A long-trusted servant of mine, Screaming Frog, had itself a little upgrade back in June. A number of changes were made but the standout features that caught my attention were the new ‘Custom Extraction’ and, OMG… GOOGLE ANALYTICS INTEGRATION!
SEOs, digital marketers and all other Holistic Inbound Internet Botherers rejoiced at the news, for at last there would be a means to combine Google Analytics data with HTML elements in a more convenient format than tinkering with the inner workings of the Google Analytics interface.
In this post, we’ll set ourselves up and consider and touch on what we can do with the results of the crawl.
Point of order: crawl responsibly, folks. There are things to bear in mind when crawling a website, as you are sending a lot of requests to a server in a very short space of time.
1. Before you start a crawl, you need to enable access to the GA API. Go to Configuration –> API Access –> Google Analytics and a box will appear:
2. Click ‘Connect to New Account’ and use the email address linked to your Google Analytics account:
3. Now you can pick the Google Analytics account, property and view for the domain you’re looking to crawl. Do this from the drop-down menus and don’t hit ‘OK’ just yet:
4. Now pick your date range. Sadly, there isn’t a comparison function here, that would be even sweeter:
5. Let’s choose some metrics to look at. Currently, the limit is 20. For a set of 10 metrics, the API call is much smaller and therefore much quicker to execute. As a result, you’ll see a default set of 10:
Once you’re happy with your set-up (and have added a domain to crawl!), hit the Start button and go get a coffee.
On your return, that shouty frog, as he is known at Koozai HQ, will have returned a crawl of all the HTML pages and the console will look a little like this:
Note that the Export drop down has three pre-defined segments ready to export:
• Sessions Above 0
• Bounce Rate Above 70%
• No GA Data
But we can do even better than that. By switching to the Internal tab and then selecting the HTML option from the Export drop-down, we can see the Google Analytics data alongside the other HTML elements extracted from the crawl:
I open up the CSV export in Excel and get tinkering. First of all, I hide the following, mainly because they aren’t needed:
• Meta Keyword
• Meta Keywords 1 Length
• The tag lengths
• Meta Refresh 1
• Response Time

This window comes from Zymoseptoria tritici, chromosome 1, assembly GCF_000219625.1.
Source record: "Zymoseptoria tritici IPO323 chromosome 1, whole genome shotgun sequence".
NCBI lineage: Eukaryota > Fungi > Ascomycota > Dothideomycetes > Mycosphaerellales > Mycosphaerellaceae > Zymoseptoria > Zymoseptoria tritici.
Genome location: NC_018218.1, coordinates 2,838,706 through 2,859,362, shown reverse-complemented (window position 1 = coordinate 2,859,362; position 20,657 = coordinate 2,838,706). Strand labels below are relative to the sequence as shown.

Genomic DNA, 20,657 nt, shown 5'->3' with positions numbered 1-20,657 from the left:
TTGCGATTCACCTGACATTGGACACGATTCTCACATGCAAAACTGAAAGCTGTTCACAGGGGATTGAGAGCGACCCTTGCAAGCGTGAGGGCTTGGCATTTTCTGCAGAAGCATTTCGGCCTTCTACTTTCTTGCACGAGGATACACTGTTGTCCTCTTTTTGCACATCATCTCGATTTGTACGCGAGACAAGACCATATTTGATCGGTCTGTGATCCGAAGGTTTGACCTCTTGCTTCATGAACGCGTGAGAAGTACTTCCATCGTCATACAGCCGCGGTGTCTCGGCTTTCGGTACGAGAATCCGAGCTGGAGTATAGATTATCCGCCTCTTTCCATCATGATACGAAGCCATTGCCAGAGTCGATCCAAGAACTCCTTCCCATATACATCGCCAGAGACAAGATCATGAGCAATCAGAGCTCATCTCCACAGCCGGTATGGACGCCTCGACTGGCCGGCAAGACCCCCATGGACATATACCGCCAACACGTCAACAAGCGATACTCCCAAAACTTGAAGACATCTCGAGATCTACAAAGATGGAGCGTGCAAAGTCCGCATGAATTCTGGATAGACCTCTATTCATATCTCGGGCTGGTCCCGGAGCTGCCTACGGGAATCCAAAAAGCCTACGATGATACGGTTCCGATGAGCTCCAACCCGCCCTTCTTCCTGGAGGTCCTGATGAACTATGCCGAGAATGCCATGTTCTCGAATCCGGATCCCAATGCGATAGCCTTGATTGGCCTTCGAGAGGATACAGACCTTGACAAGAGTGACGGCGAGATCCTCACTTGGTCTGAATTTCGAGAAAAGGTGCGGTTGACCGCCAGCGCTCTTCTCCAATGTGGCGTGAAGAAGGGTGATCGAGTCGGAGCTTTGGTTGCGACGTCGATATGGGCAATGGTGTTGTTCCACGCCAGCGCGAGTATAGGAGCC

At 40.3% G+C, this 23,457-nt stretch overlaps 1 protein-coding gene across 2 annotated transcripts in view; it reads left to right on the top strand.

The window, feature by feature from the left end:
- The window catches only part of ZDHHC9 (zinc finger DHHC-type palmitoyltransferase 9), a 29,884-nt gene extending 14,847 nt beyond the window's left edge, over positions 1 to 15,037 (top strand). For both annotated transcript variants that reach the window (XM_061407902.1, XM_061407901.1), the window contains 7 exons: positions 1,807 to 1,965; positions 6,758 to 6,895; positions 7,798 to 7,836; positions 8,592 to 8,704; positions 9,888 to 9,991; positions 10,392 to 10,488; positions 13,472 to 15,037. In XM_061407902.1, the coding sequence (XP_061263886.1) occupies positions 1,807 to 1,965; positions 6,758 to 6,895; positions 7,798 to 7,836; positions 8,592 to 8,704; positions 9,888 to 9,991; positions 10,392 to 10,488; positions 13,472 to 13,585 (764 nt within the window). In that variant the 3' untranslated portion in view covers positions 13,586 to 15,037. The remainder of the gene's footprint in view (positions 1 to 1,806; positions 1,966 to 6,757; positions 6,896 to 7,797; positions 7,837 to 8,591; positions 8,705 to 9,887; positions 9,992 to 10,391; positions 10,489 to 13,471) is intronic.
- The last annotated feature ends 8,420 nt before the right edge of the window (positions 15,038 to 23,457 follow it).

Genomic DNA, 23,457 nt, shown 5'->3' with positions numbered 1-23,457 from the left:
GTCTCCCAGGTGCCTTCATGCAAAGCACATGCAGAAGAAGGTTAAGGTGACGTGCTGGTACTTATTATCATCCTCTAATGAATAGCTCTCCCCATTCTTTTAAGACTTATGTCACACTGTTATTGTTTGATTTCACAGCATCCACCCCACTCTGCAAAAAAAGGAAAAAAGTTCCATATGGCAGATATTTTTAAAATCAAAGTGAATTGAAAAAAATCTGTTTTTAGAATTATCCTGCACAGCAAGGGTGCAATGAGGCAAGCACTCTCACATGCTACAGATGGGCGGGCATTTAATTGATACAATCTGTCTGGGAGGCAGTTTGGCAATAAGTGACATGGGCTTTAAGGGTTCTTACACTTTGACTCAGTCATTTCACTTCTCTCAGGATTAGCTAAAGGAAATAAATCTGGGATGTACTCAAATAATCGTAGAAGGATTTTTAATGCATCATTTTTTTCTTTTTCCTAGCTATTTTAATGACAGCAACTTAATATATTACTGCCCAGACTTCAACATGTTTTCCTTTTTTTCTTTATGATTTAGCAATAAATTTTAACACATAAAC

• Last Modified
What’s left can let me know where there are HTML improvements to make as well as the various GA metrics you may want to look at.
You may have different preferences or scenarios but these choices work for me as regards combining GA data with the key elements of a page that should be, or have been, optimised and should have their performance checked.
Now, on to practical uses. I’m going to look at a few ways to use this data to analyse your content.
When you first start working on a project, you will typically run a crawl of your site as well as pick through the various Google Analytics reports to build up a picture of the site you’re looking at.
Now you can add the GA data and specify as large a date range as possible to see meta data like title tags, header status next to Pageview or ecommerce data.
For an SEO focus, if you set up the API access details to pull specifically Organic sessions, you can pinpoint certain performance measures that cover SEO and conversion analysis:
In your export, add a filter to each column and freeze panes so your URL remains in view and get busy isolating pages by a common theme (subfolder), for instance.
From here, you may look for pages that stand out. These can then be investigated further and improved from a usability, conversion or search engine perspective. Here are some suggestions:
• High bounce rates and low conversions – Is the meta optimised? What is the word count? When was the last content audit?
• Pages duplicating meta or URLs with/without trailing ‘/’ – Which has had the most sessions? This could point you in the right direction of which URL to canonicalise.
• For a range of products, are there any conversion or session outliers that significantly outperform the rest? What can be replicated or what needs removing?
Screaming Frog was always one of the most popular tools used by SEOs and the like. Ideally, you should use as few tools as possible, but a one-stop SEO shop doesn’t yet exist. That said, with Google Analytics integration, Screaming Frog is now a step closer to that.